Before venturing down south for my first "proper" job, I thought I was fairly savvy when it came to the important "adult" stuff such as budgeting, bills and of course, renting.
But for someone who is used to living in Newcastle and Sheffield, it is safe to say that London's housing market is an endless and murky abyss rather than a small and secure garden pond.
I knew the task of renting a place which was actually livable and didn't cost a fortune was going to be tricky but I wasn't prepare to be homeless for almost two weeks after escaping a flat which had no central heating at the steep cost of £500 per month WITHOUT bills.
And that wasn't even the beginning.
I have lived in south west London for less than one year and believe I have experienced my fair share of the capital's notorious landlords.
So this isn't the worst landlord you can come across and the ghost will nicely ease you into the chaotic life of a London tenant.
The ghost is the absent landlord who hasn't visited the property for years but also fails to understand the concept of wear and tear - this can land you in some sticky situations.
My first rented property was in Tooting Bec and belonged to a double ghost landlord (yes, they exist).
It was the family home to an elderly Irish couple who had passed on the responsibility to their begrudging daughter, who inevitably had no time or money to maintain the house.
However, this did mean befriending the nice yet useless "cowboys", who attempted to mend the collapsing bathroom ceiling with wooden sticks (yes, really), cut off the pipe to the boiler which inevitably caused a leak, and took nearly three months to fix a light (shamefully, showering with a torch became the norm during this time).
But this is all to be expected in London, right?
The shady landlord
While the ghost is frustrating but harmless, the shady landlord is most certainly one of the worst types you will meet.
In a nutshell, these are the notorious landlords who take advantage of desperate tenants and charge them a small fortune to live in unsavoury properties.
While I don't claim to have had the worst experience, my first and hopefully last dealing with a shady landlord was in Wimbledon, where I narrowly escaped wasting hundreds of pounds a month for a dirty flat with no central heating.
While his tenants shivered around the one and only plug-in radiator during winter, the landlord was spending his time and money on a plush tour of South East Asia with his family - how lovely.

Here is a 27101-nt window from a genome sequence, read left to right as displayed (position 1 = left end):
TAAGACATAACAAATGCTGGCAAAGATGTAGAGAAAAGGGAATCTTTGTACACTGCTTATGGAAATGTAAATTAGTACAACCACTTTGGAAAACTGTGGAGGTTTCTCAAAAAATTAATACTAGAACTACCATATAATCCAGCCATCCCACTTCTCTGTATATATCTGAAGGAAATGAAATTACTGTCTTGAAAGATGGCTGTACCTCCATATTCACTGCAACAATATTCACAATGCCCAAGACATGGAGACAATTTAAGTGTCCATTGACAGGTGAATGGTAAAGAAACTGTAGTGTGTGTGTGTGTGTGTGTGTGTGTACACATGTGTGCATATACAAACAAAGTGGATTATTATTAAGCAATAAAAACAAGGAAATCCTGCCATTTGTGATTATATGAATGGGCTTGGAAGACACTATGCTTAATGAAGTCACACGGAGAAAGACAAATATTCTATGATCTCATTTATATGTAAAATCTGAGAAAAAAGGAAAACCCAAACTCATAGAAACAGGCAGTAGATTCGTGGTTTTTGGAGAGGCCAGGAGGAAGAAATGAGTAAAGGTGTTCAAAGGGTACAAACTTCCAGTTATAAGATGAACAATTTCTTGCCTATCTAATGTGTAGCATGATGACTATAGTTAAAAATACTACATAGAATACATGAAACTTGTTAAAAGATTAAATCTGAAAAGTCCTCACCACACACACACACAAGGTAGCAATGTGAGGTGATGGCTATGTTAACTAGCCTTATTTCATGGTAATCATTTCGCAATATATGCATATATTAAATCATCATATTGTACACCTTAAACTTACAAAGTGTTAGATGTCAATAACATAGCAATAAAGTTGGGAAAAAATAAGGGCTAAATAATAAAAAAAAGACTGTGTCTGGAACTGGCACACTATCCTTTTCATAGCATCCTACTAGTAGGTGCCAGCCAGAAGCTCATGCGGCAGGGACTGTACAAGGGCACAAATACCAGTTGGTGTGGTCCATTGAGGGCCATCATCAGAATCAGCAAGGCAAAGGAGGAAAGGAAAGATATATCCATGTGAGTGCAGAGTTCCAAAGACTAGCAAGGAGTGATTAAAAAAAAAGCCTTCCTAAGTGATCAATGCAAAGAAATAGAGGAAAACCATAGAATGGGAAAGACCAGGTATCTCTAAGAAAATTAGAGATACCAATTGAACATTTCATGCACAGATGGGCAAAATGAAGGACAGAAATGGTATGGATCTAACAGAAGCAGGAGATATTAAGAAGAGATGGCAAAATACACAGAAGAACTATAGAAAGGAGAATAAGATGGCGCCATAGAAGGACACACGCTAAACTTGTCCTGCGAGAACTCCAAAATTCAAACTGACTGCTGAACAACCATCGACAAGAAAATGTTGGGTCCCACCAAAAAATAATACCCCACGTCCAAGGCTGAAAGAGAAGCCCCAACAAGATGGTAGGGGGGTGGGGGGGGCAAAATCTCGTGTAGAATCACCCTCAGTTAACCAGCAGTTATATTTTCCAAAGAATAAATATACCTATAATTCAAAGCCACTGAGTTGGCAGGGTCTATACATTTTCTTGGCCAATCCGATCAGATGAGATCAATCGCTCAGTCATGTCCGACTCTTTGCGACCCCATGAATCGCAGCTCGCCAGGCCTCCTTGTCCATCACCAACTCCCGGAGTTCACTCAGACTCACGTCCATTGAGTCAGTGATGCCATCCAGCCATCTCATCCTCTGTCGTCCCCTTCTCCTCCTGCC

The only reason I avoided paying this man £500 was thanks to my friend, who helped me escape his clutches by offering me her sofa until I found a new pad.
(And for the record the lack of heating was kept secret until I moved in.)
The control freak
This type of landlord is harder to come by and while they are well, overbearing, I promise you it is worth the empty smiles, nods and odd white lie to keep them sweet.
Three references, one copy of my bank statement (amended to remove any minus figures of course), one telephone interview and a temporary stint of coach surfing later, Southfields became my third home.
While the finicky landlord can be irritating, it tends to mean a well maintained, clean and fairly new property - what more could you want?
After ticking various boxes and assuring my landlord that I do not take drugs, smoke or have loud parties every night, I was lucky enough to find a flat for a not-so-high price (it is London, after all).
The control freak is 100% the landlord you should strive to have but just make sure they aren't checking your post...
The uninspiring agent
When looking to rent in London, I can assure you every prospective tenant will come across the uninspiring agent.
While the small, neat looking yet similarly boring flats look pretty clean and maybe even worth the hundreds of pounds per month, the problem with renting from an agency is not the landlords but the flatmates.
If you are a work-and-sleep-with-nothing-much-in-between kind of person then this may suit you, but my dealings with agents suggest they don't filter flatmates and instead club together anyone who can simply pay the rent.
This is because when you rent from private landlords, it tends to be the current tenants who pick the newbie which means you can meet (and judge) your potential flatmates.
While this opens an entirely different can of worms when it comes to deposits (if you rent in London you will know what I mean), you do tend to live with people of a similar age and with similar interests rather than people 20 years your senior and who you have nothing in common with.
But of course, it is all down to preferences.
While this has been my mixed experience, I hope to live in this fabulous city for the foreseeable future and finally meet the NICE landlords hiding among London's flats and houses.
If you want to share your landlord experiences or you are a landlord who wants to overturn London's stereotypes, leave your story in the comments section below.
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